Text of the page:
THE ENGLISH CIVIL WAR 1642 (C1)
Battle Scene: by the English painter of historical and military scenes Ernest Crofts (1847-
xxxxxThe causes of the English Civil War date back many years, centred around the breakdown between king and parliament over constitutional and religious issues. The conflict was eventually sparked off, however, by the insistence of both James I and then Charles I on “The Divine Right of Kings”. As a result of this doctrine, Charles ruled alone for eleven years, but the Bishops’ Wars with Scotland forced him to seek funds from parliament. The Long Parliament attempted to reassert its authority, but became divided over the extent of its powers. The final straw came in January 1642 when, facing a Catholic rebellion in Ireland, Parliament attempted to take control of the king’s army. Charles marched into Parliament to arrest five of its leaders. As a result, many members took up arms against the king, and he raised his standard at Nottingham in August 1642. Two months later came the Battle of Edgehill, the first clash between the Royalists (the “Cavaliers”) and the Parliamentarians (the “Roundheads”) in the English Civil War.
xxxxxAs we have seen, from the very start of his reign, a stubborn and high-
xxxxxSince the English Reformation, and particularly in the reigns of Elizabeth I and James I, the Puritans had long argued that the religious reforms had not gone far enough to rid the country of all vestige of the Roman Catholic Church. A particularly burning question was the continued existence of bishops in the government of the church (episcopacy). This smacked of Roman Catholicism, and it was this very issue, in fact, which, in 1637, proved one of the major causes of the English civil war. Attempting in that year to impose the English liturgy on the Scottish church -
xxxxxIt was the cost of these conflicts that forced him back into the hands of Parliament. In 1640, faced with the outbreak of a Scottish rebellion (the first of the Bishops' Wars), and seriously short of ready cash, he was obliged to recall parliament. The Short Parliament flatly refused to grant him aid and was summarily dismissed, but in November, now obliged to counter a Scottish invasion (in the second of the Bishops' Wars), he had no alternative but to convene another assembly.
xxxxxKnown in history as the Long Parliament, its members now made every effort to reassert their authority, seeking and eventually obtaining the execution of two of the king's closest advisors, and demanding reforms in exchange for financial aid. But its members then became bitterly divided over a number of issues, not least over the extent to which the powers of the crown should be restricted. Sides were taken and lines were drawn as to which body was to govern the country, Parliament or the Crown. Then a serious Catholic rebellion in Ireland raised the thorny question as to which body should control the army in such an event. The final act came in January 1642 when Charles, determined to maintain his control of the army, and anxious to put an end to the interference of Parliament in the affairs of his state, marched into the House of Commons with an armed escort to arrest five of its leaders. They had already fled, but the bitter political quarrel between Crown and Parliament now boiled over; war became inevitable and it was destined to tear the country apart. The majority of the Lords and some members of the Commons took the side of the King.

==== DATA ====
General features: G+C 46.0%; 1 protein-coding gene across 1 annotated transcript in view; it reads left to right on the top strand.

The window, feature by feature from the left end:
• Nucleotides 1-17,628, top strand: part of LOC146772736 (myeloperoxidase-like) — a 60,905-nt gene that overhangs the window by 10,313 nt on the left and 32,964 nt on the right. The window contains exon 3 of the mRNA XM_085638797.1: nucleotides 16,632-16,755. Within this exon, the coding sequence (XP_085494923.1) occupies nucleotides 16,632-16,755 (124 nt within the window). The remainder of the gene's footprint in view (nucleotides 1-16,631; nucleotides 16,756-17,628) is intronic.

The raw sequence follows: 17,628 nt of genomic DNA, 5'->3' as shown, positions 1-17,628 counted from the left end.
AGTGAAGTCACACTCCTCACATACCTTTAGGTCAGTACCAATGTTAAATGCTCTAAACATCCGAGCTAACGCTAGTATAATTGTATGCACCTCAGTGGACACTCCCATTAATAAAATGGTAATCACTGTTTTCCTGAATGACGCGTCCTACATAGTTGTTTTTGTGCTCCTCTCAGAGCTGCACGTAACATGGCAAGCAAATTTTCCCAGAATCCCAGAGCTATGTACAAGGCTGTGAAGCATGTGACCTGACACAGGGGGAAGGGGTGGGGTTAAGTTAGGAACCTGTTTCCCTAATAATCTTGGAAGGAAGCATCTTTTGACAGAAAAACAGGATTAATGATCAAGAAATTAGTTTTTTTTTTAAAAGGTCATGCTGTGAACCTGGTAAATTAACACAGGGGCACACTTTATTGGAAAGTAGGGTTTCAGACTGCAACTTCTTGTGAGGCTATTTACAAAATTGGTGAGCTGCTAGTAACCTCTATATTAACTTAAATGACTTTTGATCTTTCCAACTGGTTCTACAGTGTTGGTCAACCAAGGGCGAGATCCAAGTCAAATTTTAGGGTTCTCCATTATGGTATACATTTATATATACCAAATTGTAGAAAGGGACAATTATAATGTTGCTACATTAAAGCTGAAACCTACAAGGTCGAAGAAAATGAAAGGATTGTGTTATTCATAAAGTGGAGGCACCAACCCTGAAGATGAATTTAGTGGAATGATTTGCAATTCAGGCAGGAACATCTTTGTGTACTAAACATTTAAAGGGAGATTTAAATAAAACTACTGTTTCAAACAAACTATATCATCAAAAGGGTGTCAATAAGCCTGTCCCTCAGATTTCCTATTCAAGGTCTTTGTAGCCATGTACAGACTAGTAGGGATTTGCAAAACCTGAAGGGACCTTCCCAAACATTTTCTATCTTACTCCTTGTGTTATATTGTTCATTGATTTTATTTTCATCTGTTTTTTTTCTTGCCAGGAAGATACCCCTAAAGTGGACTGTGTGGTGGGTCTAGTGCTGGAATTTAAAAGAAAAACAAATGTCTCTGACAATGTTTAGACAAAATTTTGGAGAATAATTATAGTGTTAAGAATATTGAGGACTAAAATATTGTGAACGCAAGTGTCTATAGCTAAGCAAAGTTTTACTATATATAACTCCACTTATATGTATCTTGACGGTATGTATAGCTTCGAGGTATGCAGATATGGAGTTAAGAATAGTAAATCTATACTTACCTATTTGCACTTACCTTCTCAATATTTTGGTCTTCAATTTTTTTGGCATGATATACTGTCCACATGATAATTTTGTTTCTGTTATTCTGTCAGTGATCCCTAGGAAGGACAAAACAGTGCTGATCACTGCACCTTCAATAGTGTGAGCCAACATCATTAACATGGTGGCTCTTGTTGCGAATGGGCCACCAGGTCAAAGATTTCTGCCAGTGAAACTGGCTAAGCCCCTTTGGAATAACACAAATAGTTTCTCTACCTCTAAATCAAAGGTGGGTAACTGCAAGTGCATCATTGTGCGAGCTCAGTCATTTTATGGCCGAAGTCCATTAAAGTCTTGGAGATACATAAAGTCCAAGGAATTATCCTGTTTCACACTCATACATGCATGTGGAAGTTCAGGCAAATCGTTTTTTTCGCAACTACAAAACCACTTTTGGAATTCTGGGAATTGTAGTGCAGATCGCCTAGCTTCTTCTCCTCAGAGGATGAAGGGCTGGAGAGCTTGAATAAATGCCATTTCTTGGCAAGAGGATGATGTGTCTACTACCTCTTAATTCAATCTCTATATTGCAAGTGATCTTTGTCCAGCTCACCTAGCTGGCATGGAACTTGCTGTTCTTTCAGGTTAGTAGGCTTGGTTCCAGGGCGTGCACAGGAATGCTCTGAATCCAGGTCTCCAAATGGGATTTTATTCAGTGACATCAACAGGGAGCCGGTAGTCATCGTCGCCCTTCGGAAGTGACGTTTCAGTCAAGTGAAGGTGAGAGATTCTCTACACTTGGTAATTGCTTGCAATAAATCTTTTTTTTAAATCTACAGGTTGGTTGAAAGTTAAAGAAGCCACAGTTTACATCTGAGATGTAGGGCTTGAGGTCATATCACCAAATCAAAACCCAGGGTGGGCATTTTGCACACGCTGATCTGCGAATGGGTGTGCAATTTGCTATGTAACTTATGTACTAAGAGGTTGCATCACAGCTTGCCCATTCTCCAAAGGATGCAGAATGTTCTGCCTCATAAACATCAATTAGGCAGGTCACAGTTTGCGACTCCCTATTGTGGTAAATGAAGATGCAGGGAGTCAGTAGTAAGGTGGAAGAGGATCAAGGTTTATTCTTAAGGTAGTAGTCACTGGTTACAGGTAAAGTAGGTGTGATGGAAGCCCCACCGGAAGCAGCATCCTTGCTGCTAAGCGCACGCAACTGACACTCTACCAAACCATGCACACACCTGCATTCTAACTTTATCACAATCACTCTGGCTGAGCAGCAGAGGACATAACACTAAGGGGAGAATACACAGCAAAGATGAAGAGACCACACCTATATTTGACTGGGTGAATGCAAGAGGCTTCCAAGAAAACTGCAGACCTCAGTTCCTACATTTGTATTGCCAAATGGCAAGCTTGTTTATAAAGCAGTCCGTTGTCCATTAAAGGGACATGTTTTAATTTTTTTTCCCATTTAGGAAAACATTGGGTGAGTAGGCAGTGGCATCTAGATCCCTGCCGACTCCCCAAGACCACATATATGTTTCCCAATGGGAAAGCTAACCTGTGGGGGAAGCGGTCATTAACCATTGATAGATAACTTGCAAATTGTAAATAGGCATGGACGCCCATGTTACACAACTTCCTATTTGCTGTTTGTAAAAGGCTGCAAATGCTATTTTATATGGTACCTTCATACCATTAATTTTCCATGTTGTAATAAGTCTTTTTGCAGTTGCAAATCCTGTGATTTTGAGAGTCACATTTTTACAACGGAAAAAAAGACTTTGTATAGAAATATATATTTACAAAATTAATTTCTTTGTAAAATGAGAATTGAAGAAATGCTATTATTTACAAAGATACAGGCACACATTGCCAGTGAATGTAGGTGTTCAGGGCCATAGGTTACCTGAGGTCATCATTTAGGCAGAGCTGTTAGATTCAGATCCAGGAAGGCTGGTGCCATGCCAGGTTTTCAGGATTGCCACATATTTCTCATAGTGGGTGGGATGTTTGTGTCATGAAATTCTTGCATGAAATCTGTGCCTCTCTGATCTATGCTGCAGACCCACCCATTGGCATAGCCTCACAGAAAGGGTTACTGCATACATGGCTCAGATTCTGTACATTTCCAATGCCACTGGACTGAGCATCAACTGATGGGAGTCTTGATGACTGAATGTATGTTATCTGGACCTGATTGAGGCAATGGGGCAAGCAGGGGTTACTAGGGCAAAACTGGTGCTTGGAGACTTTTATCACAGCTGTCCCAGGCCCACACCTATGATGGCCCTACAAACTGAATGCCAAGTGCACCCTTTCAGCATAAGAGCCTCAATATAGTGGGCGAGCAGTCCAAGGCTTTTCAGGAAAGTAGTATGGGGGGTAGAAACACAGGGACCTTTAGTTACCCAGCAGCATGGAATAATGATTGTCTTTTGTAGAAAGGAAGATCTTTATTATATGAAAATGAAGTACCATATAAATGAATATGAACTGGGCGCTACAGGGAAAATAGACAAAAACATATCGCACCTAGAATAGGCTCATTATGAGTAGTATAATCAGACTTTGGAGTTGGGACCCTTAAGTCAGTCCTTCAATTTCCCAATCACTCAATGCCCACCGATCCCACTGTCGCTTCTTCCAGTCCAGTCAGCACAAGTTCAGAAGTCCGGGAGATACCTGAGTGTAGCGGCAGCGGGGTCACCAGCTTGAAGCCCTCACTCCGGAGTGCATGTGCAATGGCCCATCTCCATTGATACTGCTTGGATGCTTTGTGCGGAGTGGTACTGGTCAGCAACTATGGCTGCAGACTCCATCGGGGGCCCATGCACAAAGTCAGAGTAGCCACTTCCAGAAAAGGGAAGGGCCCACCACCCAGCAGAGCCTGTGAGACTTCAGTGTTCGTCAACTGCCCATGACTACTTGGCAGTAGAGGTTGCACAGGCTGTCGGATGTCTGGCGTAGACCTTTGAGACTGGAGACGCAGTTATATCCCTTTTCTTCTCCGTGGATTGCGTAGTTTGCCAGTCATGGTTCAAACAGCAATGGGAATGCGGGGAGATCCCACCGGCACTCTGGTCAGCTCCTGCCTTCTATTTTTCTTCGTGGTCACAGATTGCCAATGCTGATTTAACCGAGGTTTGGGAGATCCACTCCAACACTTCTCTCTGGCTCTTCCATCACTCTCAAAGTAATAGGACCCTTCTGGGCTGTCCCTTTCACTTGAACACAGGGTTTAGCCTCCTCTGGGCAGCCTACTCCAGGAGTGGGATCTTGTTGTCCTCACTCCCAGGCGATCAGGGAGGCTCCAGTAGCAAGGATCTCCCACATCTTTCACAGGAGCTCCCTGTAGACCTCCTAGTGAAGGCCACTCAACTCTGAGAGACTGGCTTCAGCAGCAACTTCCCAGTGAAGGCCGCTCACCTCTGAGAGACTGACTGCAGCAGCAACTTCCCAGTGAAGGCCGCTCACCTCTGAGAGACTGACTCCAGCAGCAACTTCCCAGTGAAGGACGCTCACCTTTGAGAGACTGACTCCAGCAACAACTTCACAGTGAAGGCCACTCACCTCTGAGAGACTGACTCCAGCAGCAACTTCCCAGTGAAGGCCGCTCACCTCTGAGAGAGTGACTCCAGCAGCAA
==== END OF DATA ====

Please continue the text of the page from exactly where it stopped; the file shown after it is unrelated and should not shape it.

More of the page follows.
xxxxxIn 1642 the king denounced Parliament and its soldiers as traitors, and in August raised the royal standard at Nottingham, bearing the words "Give Caesar his Due". Two months later the first major battle took place at Edgehill between the “Cavaliers”, followers of the king, and Parliament's "Roundheads".
xxxxxThe Battle of Edgehill was fought on high ground a few miles north-
xxxxxIncidentally, the term "Cavaliers" was a nickname and referred to all Royalist forces, not just mounted troops. The name "Roundheads" was probably derived from the fact that the Puritans tended to keep their hair short, but it might also have referred to the shape of the helmet used by some of their soldiers -